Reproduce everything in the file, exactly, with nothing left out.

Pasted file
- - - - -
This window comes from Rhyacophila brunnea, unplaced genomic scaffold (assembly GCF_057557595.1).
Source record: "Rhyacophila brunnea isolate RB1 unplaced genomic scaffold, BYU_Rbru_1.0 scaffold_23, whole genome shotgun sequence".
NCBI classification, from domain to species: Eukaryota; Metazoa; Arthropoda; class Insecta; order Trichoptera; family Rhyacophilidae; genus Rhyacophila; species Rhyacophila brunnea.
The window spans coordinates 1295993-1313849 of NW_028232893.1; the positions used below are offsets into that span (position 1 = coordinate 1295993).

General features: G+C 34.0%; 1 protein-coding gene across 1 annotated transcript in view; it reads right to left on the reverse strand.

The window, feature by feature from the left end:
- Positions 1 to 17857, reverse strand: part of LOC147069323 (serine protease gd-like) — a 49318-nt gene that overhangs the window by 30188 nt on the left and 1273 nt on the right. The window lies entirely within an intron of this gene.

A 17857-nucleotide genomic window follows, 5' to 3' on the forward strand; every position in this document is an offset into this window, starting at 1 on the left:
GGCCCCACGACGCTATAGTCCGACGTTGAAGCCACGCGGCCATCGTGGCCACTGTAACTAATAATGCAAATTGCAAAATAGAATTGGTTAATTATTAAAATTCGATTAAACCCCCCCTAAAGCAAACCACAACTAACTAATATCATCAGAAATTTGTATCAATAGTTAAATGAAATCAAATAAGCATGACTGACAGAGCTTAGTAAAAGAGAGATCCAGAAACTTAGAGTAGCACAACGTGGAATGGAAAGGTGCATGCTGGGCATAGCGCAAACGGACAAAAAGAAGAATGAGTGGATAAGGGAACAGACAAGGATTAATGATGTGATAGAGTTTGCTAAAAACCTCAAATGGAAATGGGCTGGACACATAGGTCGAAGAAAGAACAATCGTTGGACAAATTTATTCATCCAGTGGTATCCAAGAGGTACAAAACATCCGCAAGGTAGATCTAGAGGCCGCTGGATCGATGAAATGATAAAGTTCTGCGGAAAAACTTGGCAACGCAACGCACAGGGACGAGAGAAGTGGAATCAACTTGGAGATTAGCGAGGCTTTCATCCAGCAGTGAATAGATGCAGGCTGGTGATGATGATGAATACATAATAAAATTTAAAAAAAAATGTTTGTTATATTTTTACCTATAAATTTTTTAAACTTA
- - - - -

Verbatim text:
This window comes from Rhyacophila brunnea, unplaced genomic scaffold (assembly GCF_057557595.1).
Source record: "Rhyacophila brunnea isolate RB1 unplaced genomic scaffold, BYU_Rbru_1.0 scaffold_23, whole genome shotgun sequence".
NCBI classification, from domain to species: Eukaryota; Metazoa; Arthropoda; class Insecta; order Trichoptera; family Rhyacophilidae; genus Rhyacophila; species Rhyacophila brunnea.
The window spans coordinates 1295993-1313849 of NW_028232893.1; the positions used below are offsets into that span (position 1 = coordinate 1295993).

General features: G+C 34.0%; 1 protein-coding gene across 1 annotated transcript in view; it reads right to left on the reverse strand.

The window, feature by feature from the left end:
- Positions 1 to 17857, reverse strand: part of LOC147069323 (serine protease gd-like) — a 49318-nt gene that overhangs the window by 30188 nt on the left and 1273 nt on the right. The window lies entirely within an intron of this gene.

A 17857-nucleotide genomic window follows, 5' to 3' on the forward strand; every position in this document is an offset into this window, starting at 1 on the left:
GGCCCCACGACGCTATAGTCCGACGTTGAAGCCACGCGGCCATCGTGGCCACTGTAACTAATAATGCAAATTGCAAAATAGAATTGGTTAATTATTAAAATTCGATTAAACCCCCCCTAAAGCAAACCACAACTAACTAATATCATCAGAAATTTGTATCAATAGTTAAATGAAATCAAATAAGCATGACTGACAGAGCTTAGTAAAAGAGAGATCCAGAAACTTAGAGTAGCACAACGTGGAATGGAAAGGTGCATGCTGGGCATAGCGCAAACGGACAAAAAGAAGAATGAGTGGATAAGGGAACAGACAAGGATTAATGATGTGATAGAGTTTGCTAAAAACCTCAAATGGAAATGGGCTGGACACATAGGTCGAAGAAAGAACAATCGTTGGACAAATTTATTCATCCAGTGGTATCCAAGAGGTACAAAACATCCGCAAGGTAGATCTAGAGGCCGCTGGATCGATGAAATGATAAAGTTCTGCGGAAAAACTTGGCAACGCAACGCACAGGGACGAGAGAAGTGGAATCAACTTGGAGATTAGCGAGGCTTTCATCCAGCAGTGAATAGATGCAGGCTGGTGATGATGATGAATACATAATAAAATTTAAAAAAAAATGTTTGTTATATTTTTACCTATAAATTTTTTAAACTTA